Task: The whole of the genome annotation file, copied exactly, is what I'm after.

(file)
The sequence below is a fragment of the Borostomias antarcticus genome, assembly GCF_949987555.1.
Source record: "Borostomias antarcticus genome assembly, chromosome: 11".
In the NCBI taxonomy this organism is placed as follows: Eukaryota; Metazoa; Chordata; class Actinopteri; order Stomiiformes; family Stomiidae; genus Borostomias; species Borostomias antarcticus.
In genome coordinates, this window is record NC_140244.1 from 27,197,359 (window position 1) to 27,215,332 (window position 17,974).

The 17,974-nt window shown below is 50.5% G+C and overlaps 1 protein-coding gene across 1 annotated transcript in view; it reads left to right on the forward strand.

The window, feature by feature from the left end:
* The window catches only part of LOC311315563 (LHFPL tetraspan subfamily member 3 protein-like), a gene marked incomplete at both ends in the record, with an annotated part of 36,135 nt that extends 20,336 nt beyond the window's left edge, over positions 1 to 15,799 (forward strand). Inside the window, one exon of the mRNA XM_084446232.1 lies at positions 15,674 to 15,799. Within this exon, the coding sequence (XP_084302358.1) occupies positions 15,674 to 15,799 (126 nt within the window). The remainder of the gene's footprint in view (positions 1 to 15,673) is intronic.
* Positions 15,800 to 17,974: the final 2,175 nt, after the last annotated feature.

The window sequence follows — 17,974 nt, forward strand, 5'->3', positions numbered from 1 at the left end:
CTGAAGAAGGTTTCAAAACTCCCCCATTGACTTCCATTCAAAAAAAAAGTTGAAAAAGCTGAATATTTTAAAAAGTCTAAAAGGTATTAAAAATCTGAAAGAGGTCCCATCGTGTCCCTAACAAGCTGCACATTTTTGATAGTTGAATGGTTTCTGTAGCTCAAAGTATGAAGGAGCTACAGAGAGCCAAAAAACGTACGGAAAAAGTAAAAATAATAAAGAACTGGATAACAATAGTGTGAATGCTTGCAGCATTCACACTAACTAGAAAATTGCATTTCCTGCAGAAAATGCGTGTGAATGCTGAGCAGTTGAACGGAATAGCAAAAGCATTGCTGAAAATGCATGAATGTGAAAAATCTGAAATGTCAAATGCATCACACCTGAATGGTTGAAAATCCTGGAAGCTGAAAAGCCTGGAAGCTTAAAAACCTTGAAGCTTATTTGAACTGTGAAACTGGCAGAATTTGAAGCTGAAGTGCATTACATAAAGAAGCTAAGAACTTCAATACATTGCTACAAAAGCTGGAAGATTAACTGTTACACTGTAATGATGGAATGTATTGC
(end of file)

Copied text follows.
The sequence below is a fragment of the Borostomias antarcticus genome, assembly GCF_949987555.1.
Source record: "Borostomias antarcticus genome assembly, chromosome: 11".
In the NCBI taxonomy this organism is placed as follows: Eukaryota; Metazoa; Chordata; class Actinopteri; order Stomiiformes; family Stomiidae; genus Borostomias; species Borostomias antarcticus.
In genome coordinates, this window is record NC_140244.1 from 27,197,359 (window position 1) to 27,215,332 (window position 17,974).

The 17,974-nt window shown below is 50.5% G+C and overlaps 1 protein-coding gene across 1 annotated transcript in view; it reads left to right on the forward strand.

The window, feature by feature from the left end:
* The window catches only part of LOC311315563 (LHFPL tetraspan subfamily member 3 protein-like), a gene marked incomplete at both ends in the record, with an annotated part of 36,135 nt that extends 20,336 nt beyond the window's left edge, over positions 1 to 15,799 (forward strand). Inside the window, one exon of the mRNA XM_084446232.1 lies at positions 15,674 to 15,799. Within this exon, the coding sequence (XP_084302358.1) occupies positions 15,674 to 15,799 (126 nt within the window). The remainder of the gene's footprint in view (positions 1 to 15,673) is intronic.
* Positions 15,800 to 17,974: the final 2,175 nt, after the last annotated feature.

The window sequence follows — 17,974 nt, forward strand, 5'->3', positions numbered from 1 at the left end:
CTGAAGAAGGTTTCAAAACTCCCCCATTGACTTCCATTCAAAAAAAAAGTTGAAAAAGCTGAATATTTTAAAAAGTCTAAAAGGTATTAAAAATCTGAAAGAGGTCCCATCGTGTCCCTAACAAGCTGCACATTTTTGATAGTTGAATGGTTTCTGTAGCTCAAAGTATGAAGGAGCTACAGAGAGCCAAAAAACGTACGGAAAAAGTAAAAATAATAAAGAACTGGATAACAATAGTGTGAATGCTTGCAGCATTCACACTAACTAGAAAATTGCATTTCCTGCAGAAAATGCGTGTGAATGCTGAGCAGTTGAACGGAATAGCAAAAGCATTGCTGAAAATGCATGAATGTGAAAAATCTGAAATGTCAAATGCATCACACCTGAATGGTTGAAAATCCTGGAAGCTGAAAAGCCTGGAAGCTTAAAAACCTTGAAGCTTATTTGAACTGTGAAACTGGCAGAATTTGAAGCTGAAGTGCATTACATAAAGAAGCTAAGAACTTCAATACATTGCTACAAAAGCTGGAAGATTAACTGTTACACTGTAATGATGGAATGTATTGC